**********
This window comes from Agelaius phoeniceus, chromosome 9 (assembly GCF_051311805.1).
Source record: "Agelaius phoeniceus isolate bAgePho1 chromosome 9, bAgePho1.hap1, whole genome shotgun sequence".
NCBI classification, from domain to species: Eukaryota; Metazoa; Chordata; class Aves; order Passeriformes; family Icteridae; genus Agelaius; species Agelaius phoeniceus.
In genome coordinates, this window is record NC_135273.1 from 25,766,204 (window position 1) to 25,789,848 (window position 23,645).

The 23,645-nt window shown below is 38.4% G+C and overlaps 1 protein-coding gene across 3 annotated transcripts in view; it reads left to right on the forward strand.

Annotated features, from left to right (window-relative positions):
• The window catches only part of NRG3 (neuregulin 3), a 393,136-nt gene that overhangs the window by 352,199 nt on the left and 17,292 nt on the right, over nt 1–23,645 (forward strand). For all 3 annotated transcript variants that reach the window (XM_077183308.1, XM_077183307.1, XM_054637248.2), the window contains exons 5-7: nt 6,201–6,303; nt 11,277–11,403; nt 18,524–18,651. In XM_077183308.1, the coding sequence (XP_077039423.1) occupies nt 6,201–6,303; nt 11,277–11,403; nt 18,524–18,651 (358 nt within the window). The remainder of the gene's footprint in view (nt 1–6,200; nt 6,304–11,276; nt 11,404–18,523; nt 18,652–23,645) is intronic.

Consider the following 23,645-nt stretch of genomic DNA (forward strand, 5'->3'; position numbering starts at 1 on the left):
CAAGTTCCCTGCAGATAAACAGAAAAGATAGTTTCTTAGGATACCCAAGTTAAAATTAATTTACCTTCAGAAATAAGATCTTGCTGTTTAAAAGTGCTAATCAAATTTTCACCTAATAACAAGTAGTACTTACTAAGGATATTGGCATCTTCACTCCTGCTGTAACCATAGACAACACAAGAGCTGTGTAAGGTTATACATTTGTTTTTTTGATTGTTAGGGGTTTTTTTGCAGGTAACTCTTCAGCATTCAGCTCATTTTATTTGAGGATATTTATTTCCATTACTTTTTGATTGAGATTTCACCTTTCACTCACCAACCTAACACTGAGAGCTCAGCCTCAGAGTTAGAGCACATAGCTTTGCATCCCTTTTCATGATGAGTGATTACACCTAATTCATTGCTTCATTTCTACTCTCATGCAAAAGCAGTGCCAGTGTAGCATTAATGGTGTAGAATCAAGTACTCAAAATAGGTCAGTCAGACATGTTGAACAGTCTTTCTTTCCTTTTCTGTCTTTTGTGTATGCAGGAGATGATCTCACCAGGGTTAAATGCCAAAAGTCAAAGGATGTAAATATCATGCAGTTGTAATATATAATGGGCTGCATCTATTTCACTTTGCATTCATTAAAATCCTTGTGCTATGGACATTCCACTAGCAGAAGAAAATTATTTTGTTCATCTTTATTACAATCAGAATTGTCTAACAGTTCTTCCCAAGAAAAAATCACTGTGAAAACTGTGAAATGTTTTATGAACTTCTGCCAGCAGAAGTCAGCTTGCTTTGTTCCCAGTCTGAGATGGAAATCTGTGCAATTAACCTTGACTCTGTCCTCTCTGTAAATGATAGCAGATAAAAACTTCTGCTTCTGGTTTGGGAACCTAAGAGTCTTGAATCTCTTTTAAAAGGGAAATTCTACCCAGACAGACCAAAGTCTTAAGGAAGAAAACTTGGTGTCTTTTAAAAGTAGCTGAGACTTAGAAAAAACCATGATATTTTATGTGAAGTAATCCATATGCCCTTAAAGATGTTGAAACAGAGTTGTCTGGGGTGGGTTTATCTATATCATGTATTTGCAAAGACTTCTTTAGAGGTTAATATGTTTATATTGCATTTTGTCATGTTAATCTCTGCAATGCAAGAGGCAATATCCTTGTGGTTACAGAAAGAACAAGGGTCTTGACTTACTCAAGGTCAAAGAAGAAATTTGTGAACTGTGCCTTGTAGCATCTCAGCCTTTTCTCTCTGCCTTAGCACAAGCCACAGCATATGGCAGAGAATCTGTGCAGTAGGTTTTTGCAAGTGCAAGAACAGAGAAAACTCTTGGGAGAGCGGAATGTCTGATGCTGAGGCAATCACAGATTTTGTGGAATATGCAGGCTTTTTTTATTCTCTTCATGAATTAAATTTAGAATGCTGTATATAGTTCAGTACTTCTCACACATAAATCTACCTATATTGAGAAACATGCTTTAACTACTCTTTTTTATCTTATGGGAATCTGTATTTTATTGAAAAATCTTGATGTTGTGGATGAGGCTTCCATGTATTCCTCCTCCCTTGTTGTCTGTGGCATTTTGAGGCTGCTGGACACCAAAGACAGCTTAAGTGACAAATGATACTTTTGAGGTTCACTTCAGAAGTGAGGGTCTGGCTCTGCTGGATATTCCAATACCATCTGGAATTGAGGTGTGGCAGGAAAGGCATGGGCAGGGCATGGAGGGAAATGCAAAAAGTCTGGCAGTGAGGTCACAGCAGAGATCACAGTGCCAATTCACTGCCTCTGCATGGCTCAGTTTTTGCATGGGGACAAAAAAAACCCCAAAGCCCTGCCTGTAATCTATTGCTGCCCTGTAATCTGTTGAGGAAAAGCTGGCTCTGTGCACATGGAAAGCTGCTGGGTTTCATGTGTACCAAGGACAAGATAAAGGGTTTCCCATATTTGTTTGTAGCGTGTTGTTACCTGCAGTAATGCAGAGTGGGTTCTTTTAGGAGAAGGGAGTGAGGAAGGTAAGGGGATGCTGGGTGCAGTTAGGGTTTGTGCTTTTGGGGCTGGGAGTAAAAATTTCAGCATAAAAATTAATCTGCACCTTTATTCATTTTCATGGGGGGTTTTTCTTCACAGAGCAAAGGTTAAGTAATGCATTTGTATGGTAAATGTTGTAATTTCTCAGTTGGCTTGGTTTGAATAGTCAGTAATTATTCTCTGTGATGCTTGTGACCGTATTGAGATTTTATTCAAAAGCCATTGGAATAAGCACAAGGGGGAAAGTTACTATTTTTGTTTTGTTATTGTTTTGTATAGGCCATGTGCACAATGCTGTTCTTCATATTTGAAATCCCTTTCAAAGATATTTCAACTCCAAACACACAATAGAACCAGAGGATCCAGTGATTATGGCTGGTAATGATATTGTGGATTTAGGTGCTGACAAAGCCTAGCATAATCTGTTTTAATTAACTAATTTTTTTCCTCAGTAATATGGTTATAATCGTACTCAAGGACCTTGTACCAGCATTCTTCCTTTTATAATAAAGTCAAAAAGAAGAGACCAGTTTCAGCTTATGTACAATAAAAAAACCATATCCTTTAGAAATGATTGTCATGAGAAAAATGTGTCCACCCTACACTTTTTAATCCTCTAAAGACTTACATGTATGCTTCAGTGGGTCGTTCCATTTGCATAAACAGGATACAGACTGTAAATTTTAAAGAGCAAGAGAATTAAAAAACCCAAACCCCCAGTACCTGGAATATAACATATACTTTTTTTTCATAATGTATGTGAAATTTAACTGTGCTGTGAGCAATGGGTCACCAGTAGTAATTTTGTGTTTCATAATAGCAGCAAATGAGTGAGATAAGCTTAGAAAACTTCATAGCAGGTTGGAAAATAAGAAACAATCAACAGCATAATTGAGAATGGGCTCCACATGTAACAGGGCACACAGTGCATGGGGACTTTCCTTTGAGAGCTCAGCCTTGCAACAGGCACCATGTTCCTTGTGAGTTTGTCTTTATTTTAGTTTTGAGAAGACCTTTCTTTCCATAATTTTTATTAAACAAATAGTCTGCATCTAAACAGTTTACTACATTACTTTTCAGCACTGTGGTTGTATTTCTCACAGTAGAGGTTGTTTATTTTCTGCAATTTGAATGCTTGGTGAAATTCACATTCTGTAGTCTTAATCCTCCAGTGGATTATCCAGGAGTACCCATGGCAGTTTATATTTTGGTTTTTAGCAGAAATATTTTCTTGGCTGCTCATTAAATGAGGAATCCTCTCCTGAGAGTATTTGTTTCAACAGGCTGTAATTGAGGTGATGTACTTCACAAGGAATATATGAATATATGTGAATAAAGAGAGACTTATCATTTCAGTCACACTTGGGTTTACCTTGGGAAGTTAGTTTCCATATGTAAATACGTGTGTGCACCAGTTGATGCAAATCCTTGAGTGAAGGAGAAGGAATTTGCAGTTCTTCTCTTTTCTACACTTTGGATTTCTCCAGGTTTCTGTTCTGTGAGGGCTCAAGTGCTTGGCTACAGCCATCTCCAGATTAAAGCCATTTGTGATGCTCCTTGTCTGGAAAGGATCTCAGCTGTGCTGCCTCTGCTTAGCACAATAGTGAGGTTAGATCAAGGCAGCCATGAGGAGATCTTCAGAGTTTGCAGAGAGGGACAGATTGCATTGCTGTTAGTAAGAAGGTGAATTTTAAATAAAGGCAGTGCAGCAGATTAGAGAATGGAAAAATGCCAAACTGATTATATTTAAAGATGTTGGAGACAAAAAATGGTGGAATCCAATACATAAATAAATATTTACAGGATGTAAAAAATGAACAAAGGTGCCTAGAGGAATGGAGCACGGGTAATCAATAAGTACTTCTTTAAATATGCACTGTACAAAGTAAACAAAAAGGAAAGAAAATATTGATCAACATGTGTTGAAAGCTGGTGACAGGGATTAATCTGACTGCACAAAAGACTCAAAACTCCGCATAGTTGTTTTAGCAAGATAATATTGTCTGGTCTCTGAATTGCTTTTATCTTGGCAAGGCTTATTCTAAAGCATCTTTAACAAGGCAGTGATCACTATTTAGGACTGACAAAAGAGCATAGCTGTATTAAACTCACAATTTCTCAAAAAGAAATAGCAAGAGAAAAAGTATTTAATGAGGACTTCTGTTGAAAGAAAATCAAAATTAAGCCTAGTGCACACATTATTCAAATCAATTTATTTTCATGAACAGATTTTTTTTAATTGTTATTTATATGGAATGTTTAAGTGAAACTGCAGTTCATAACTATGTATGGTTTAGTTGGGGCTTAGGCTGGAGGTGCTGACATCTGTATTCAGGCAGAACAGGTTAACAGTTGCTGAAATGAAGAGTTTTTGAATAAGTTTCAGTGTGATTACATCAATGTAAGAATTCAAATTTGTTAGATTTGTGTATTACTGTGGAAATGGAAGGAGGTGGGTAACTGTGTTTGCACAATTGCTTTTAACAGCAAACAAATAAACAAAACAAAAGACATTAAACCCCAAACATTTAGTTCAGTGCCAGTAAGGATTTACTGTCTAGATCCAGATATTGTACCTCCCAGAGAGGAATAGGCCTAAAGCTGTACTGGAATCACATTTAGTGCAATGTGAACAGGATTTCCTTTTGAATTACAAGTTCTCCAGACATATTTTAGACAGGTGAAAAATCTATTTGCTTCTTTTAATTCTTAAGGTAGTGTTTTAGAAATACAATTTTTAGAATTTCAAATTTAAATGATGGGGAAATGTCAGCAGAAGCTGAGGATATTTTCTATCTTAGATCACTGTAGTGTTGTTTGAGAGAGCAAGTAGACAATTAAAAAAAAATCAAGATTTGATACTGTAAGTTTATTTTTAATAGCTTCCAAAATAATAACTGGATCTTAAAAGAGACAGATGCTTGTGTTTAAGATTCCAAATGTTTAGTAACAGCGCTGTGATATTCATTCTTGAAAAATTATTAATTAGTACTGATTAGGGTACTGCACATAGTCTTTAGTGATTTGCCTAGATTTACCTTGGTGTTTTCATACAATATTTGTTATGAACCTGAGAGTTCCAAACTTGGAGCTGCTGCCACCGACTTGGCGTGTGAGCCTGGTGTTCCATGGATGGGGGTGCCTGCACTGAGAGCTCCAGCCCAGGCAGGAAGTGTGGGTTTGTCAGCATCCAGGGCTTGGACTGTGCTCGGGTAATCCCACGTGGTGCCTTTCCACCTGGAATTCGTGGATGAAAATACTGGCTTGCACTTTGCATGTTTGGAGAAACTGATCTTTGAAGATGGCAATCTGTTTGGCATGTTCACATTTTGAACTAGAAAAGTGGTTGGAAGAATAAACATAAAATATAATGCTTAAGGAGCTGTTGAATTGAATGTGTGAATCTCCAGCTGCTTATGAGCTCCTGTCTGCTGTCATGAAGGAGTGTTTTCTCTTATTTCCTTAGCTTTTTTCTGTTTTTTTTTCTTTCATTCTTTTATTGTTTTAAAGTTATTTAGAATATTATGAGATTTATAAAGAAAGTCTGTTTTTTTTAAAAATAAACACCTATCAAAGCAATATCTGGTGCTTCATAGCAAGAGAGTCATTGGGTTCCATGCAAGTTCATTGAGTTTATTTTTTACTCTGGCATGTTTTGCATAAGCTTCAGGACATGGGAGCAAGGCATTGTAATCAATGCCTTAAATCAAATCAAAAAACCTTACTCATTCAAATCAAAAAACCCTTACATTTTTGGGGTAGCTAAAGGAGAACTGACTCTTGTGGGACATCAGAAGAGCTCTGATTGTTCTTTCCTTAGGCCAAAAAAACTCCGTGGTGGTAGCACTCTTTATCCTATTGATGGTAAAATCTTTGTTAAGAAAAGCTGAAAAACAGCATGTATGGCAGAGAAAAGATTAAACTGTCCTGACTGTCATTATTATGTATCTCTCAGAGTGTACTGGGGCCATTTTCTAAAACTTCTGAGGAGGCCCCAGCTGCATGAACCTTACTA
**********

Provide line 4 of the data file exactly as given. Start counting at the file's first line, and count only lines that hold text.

In genome coordinates, this window is record NC_135273.1 from 25,766,204 (window position 1) to 25,789,848 (window position 23,645).